Blood in Dog's Stool: Is It an Emergency & What To Do?

Spotting blood in your dog’s stool is bound to cause both concern and alarm. Today, our vets in Edgewater share some of the causes, symptoms, and treatments for bloody diarrhea in dogs.

Why does my dog have blood in their poop?

Noticing any type of blood in your dog's stool merits a call to your veterinarian. Being able to describe and identify the type of blood in your dog's stool can help your veterinarian to determine the source of the blood, and why your dog is pooping blood and will ultimately play a role in diagnosing your dog's condition.

Not Actually Blood

  • First, it's important to determine whether what you see is actually blood, since ingesting red foods, Pepto-Bismol, or red items such as lipstick or crayon can cause your dog's stool to appear as if it is blood-streaked. Take a really analytical look at your dog's stool, and be prepared to provide your vet with a detailed description.

Hematochezia in Dog's Stool

  • If the blood in your pet's stool is bright red, then it's Hematochezia. Typically, hematochezia stems from bleeding in the lower digestive tract, rectum, or colon. Bleeding in this area will point your vet to investigate a particular set of conditions such as parvovirus, hemorrhagic gastroenteritis, cancer, viral and bacterial infections, parasites, digestion of something inappropriate, sudden change in pet's diet, rectal injury, or colitis.

Melena in Dog's Stool

  • If the blood in your dog's stool is darker, sticky, and tar-like then it's Melena. Melena is the blood that has either been swallowed or digested which points to issues in your pet's upper digestive tract, esophagus, stomach, or upper small intestines such as parasites, and liver cancer. Other common causes of melena in stool include ulcers caused by medications, blood clotting disorders, post-surgery complications, tumors, polyps, or ingestion of blood (licking a bleeding wound, a mouth injury, or a bloody nose).

Other Causes of Bloody Stool in Dogs

  • Some other causes of blood in your dog's stool include intestinal blockages, trauma, bacterial infections, or fissures.

What should I do if I see blood in my dog’s stool?

Regardless of the type of blood you see in your dog's stool it is important to contact your vet, or your nearest emergency vet right away. Bloody diarrhea can be a veterinary emergency requiring immediate care. Some causes of blood in stool are potentially fatal if left untreated, so it's always wise to err on the side of caution.

How is bloody stool in dogs diagnosed?

Diagnosing the underlying cause of bloody diarrhea can be challenging. If routine diagnostic procedures are unsuccessful, more invasive procedures may be needed to diagnose the issue. The diagnostic procedure may include the following:

A Detailed Medical History

The more detailed information you can provide to your vet, the better.  Some of the valuable information in your dog’s medical history may include:

  • Whether your dog has experienced intestinal blockages, physical obstructions, ulcers, or tumors in the past
  • Your pet's vaccination record (to rule out parvovirus)
  • How severe diarrhea has been.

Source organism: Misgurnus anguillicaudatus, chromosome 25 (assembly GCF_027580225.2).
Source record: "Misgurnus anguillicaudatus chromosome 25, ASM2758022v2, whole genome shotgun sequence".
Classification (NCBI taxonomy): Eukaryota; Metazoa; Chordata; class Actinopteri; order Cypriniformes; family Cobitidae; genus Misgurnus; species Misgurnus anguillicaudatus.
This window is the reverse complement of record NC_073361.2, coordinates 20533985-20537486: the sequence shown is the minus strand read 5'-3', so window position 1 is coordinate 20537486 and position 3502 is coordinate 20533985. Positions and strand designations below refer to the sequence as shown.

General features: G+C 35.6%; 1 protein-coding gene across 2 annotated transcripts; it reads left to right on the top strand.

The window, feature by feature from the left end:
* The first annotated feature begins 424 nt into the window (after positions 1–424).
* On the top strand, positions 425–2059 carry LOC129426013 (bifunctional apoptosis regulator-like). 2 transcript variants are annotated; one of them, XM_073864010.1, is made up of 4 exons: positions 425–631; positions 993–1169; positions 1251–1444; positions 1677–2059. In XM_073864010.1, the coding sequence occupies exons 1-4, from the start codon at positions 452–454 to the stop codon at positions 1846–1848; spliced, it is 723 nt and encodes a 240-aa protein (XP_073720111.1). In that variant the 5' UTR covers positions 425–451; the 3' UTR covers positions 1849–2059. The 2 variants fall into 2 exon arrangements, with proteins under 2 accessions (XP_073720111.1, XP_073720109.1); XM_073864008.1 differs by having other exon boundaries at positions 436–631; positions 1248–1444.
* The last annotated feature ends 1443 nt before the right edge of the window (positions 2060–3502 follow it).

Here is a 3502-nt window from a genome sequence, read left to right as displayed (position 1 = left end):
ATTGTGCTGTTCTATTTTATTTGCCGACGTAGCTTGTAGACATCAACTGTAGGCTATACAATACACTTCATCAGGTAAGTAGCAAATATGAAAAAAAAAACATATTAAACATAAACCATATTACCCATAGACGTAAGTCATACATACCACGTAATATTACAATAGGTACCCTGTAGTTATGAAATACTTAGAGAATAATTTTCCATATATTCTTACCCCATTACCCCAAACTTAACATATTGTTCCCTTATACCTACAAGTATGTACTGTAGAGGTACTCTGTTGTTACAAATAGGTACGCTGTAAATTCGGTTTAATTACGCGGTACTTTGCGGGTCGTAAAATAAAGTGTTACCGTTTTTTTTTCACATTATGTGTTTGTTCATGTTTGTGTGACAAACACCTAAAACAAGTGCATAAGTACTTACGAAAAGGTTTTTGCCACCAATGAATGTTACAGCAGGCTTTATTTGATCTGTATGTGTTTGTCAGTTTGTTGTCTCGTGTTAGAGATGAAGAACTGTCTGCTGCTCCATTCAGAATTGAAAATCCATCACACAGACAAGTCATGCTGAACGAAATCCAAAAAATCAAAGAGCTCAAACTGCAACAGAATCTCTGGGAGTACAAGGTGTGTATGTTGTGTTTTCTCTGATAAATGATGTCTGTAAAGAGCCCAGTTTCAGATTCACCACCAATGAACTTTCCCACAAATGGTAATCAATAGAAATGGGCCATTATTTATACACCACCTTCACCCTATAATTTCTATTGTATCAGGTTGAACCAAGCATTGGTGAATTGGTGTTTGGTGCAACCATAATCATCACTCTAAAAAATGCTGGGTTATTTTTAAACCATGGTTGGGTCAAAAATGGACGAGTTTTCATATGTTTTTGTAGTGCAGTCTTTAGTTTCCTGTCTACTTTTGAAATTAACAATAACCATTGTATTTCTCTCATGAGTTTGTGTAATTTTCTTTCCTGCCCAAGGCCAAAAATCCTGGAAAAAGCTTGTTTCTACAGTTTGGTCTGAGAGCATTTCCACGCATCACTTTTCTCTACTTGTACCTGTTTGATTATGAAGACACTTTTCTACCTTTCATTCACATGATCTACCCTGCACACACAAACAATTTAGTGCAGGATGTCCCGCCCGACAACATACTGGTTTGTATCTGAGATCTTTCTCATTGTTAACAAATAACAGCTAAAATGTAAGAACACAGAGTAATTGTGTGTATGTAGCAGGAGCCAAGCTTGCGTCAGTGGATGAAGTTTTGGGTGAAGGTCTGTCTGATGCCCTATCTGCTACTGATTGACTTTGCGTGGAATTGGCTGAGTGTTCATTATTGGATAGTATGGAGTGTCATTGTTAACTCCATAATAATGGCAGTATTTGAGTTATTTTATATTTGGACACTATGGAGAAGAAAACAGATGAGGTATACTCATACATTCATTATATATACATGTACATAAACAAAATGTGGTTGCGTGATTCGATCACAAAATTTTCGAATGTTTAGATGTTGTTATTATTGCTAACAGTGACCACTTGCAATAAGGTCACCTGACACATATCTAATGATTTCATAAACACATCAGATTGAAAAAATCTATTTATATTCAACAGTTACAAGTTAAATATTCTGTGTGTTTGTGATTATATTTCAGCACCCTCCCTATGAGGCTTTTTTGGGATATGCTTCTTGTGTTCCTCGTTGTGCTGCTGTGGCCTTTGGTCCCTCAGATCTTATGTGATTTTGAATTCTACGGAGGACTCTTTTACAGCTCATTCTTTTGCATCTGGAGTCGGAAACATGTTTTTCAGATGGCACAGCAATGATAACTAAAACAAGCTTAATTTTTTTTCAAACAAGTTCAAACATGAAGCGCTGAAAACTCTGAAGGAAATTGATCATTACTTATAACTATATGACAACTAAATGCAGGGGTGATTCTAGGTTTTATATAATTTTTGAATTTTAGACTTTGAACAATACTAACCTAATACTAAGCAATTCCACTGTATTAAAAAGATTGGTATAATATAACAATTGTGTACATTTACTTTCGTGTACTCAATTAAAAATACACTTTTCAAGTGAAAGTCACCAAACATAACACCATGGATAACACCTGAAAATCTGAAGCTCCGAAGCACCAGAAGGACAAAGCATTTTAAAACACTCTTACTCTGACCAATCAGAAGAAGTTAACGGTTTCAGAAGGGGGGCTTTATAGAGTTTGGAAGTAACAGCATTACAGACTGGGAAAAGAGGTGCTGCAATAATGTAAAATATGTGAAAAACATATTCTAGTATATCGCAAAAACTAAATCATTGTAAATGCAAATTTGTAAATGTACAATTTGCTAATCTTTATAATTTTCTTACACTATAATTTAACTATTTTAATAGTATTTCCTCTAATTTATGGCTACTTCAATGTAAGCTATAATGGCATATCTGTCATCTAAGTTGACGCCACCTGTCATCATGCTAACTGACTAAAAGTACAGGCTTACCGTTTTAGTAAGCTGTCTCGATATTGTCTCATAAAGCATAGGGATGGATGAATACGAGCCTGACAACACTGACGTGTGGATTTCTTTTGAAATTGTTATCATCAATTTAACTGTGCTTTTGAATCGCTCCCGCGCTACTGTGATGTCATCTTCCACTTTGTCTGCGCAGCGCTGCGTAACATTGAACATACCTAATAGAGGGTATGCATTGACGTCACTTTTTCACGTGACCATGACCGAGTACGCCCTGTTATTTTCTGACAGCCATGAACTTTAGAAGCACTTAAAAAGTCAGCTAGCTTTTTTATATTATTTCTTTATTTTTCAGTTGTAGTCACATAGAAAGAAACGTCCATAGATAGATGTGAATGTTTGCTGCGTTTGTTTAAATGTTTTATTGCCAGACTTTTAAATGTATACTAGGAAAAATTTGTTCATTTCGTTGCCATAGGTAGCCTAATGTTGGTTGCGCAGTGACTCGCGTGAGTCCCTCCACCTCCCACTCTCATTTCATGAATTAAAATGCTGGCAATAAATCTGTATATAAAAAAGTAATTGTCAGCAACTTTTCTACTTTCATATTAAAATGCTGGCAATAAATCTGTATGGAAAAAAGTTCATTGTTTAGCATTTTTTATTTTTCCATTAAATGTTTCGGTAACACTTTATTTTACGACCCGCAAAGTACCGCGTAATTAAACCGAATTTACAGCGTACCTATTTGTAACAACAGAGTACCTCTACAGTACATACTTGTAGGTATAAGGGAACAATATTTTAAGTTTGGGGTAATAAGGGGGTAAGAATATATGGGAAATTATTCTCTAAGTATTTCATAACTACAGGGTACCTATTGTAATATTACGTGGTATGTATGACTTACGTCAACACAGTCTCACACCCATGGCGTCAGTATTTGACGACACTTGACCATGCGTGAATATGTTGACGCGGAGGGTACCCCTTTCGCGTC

• Has it become worse since diarrhea first began?

Physical Examination of Your Pet & Samples

  • Examination of the stool sample to see if blood is present
  • Palpitation of the abdomen to check for abdominal obstruction or pain
  • Heart function to look for symptoms of blood loss or dehydration
  • Skin test to find out if your dog is dehydrated

Blood tests

  • Biochemical tests to check for liver function and blood sugar
  • Packed cell volume (hematocrit) to confirm whether hemorrhagic gastroenteritis could be the cause

Endoscopy & X-rays

  • To look for intestinal blockages, ulcers, tumors, or physical obstructions


  • Fecal exams help to detect parasites or microbiological organisms

What is the treatment for blood in a dog's stool?

The treatment for your dog's symptoms will depend on the underlying cause and your pet's overall health. With the right treatment, most dogs respond very well and recover quickly. Treatment may include:

  • Medications to soothe intestines
  • Electrolyte and fluid therapies in the case of hemorrhagic gastroenteritis
  • Antibiotic therapy if an infection is at the root of the problem
  • Surgical remedies for tumors, ulcers, or physical obstructions
  • Corticosteroid therapy in cases of severe blood loss causing hypovolemic shock
  • Anthelmintics (anti-parasitic drugs) to expel parasitic worms and other internal parasites

How can I help my dog feel better?

Once your dog’s underlying issue is being treated, the main priority is allowing your pet's inflamed intestines the time they need to recover. Your vet will be sure to provide you with detailed instructions on how to care for your dog as they recover which may include,

  • No food or water for 24 hours to allow your pet's intestines to rest
  • Following the rest period, feed a prescription or bland diet for a week or so before gradually returning your dog to their normal diet
  • Monitor your dog for other symptoms or recurring symptoms. If the problem quickly returns a prescription hypoallergenic medical diet may be recommended for your pet
  • Restoring intestinal microflora by introducing food supplements (such as probiotics and probiotics) to help prevent the issue from recurring

If you have spotted blood in your dog's stool, contact our Edgewater vets right away, or visit an emergency vet near you.